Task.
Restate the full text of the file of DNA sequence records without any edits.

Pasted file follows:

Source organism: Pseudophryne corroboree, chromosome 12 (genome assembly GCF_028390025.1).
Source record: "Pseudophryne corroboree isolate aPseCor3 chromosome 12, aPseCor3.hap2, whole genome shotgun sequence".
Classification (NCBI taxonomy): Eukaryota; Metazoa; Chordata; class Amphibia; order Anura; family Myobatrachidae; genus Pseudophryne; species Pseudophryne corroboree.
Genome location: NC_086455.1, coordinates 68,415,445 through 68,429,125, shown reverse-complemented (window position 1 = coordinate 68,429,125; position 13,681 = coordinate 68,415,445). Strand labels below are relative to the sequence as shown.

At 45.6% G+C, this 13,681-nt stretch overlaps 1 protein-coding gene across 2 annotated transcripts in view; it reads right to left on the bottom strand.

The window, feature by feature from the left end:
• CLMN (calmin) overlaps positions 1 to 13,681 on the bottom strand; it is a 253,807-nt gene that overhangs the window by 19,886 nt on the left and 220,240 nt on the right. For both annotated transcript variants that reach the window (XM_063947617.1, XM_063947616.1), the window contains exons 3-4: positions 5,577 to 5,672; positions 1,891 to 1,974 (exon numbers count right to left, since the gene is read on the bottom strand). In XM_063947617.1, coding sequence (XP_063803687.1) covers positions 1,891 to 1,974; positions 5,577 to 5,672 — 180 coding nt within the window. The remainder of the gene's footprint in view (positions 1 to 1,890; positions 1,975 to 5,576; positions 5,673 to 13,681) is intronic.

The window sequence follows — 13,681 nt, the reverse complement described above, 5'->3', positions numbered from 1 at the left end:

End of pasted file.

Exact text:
Source organism: Pseudophryne corroboree, chromosome 12 (genome assembly GCF_028390025.1).
Source record: "Pseudophryne corroboree isolate aPseCor3 chromosome 12, aPseCor3.hap2, whole genome shotgun sequence".
Classification (NCBI taxonomy): Eukaryota; Metazoa; Chordata; class Amphibia; order Anura; family Myobatrachidae; genus Pseudophryne; species Pseudophryne corroboree.
Genome location: NC_086455.1, coordinates 68,415,445 through 68,429,125, shown reverse-complemented (window position 1 = coordinate 68,429,125; position 13,681 = coordinate 68,415,445). Strand labels below are relative to the sequence as shown.

At 45.6% G+C, this 13,681-nt stretch overlaps 1 protein-coding gene across 2 annotated transcripts in view; it reads right to left on the bottom strand.

The window, feature by feature from the left end:
• CLMN (calmin) overlaps positions 1 to 13,681 on the bottom strand; it is a 253,807-nt gene that overhangs the window by 19,886 nt on the left and 220,240 nt on the right. For both annotated transcript variants that reach the window (XM_063947617.1, XM_063947616.1), the window contains exons 3-4: positions 5,577 to 5,672; positions 1,891 to 1,974 (exon numbers count right to left, since the gene is read on the bottom strand). In XM_063947617.1, coding sequence (XP_063803687.1) covers positions 1,891 to 1,974; positions 5,577 to 5,672 — 180 coding nt within the window. The remainder of the gene's footprint in view (positions 1 to 1,890; positions 1,975 to 5,576; positions 5,673 to 13,681) is intronic.

The window sequence follows — 13,681 nt, the reverse complement described above, 5'->3', positions numbered from 1 at the left end: